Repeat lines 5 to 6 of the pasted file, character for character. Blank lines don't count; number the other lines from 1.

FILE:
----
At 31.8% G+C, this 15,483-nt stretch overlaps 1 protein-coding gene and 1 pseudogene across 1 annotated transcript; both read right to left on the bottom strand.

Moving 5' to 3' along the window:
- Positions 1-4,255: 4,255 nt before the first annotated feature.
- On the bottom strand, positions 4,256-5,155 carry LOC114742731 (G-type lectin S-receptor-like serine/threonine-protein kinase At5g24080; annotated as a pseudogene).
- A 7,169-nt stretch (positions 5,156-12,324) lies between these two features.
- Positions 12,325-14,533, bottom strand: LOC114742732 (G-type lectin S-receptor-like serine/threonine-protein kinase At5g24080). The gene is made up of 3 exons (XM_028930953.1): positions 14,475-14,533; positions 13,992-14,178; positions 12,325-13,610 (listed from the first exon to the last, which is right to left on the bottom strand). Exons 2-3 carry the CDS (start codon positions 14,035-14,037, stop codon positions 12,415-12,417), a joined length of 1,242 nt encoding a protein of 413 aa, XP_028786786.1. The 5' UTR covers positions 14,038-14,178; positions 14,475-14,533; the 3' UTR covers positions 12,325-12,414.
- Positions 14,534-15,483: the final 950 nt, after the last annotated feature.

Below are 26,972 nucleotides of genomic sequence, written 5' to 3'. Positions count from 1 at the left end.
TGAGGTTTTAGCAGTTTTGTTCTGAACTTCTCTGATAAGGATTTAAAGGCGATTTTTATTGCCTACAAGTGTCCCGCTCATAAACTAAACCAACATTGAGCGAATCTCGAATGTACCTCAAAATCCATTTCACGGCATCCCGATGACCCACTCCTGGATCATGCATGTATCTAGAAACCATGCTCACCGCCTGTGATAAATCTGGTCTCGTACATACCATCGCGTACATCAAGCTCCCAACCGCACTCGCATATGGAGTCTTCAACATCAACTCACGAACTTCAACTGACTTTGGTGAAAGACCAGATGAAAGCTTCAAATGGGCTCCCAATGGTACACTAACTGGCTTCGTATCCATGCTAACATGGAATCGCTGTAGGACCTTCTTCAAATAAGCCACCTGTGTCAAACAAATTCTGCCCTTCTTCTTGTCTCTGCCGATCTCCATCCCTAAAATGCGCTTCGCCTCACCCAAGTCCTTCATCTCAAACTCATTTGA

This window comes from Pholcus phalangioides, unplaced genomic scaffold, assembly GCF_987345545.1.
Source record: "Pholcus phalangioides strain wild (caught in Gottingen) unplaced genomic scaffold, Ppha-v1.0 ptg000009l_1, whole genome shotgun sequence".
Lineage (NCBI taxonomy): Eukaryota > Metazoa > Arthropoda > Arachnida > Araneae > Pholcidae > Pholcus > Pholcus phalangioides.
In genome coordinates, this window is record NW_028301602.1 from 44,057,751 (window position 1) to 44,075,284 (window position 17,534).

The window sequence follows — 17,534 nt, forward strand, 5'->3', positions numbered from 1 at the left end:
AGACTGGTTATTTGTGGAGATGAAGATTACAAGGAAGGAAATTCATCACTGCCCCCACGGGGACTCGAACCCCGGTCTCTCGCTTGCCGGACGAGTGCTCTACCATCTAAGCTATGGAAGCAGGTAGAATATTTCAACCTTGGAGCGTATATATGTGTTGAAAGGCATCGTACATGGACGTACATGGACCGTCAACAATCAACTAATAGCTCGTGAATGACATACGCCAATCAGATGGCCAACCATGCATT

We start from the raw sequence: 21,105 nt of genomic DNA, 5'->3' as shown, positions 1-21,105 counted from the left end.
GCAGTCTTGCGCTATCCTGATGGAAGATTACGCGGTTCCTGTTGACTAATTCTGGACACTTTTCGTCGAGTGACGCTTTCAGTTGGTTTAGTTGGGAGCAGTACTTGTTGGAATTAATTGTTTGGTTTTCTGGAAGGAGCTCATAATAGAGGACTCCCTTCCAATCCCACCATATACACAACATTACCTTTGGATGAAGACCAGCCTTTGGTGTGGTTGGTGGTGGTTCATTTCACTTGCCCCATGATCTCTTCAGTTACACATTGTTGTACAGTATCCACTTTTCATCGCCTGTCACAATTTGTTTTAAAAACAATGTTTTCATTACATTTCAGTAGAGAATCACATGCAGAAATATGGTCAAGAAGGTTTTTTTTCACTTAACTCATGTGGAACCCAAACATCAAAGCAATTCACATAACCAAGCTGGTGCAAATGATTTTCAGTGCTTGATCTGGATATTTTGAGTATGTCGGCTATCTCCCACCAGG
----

- A 7,169-nt stretch (positions 5,156-12,324) lies between these two features.
- Positions 12,325-14,533, bottom strand: LOC114742732 (G-type lectin S-receptor-like serine/threonine-protein kinase At5g24080). The gene is made up of 3 exons (XM_028930953.1): positions 14,475-14,533; positions 13,992-14,178; positions 12,325-13,610 (listed from the first exon to the last, which is right to left on the bottom strand). Exons 2-3 carry the CDS (start codon positions 14,035-14,037, stop codon positions 12,415-12,417), a joined length of 1,242 nt encoding a protein of 413 aa, XP_028786786.1. The 5' UTR covers positions 14,038-14,178; positions 14,475-14,533; the 3' UTR covers positions 12,325-12,414.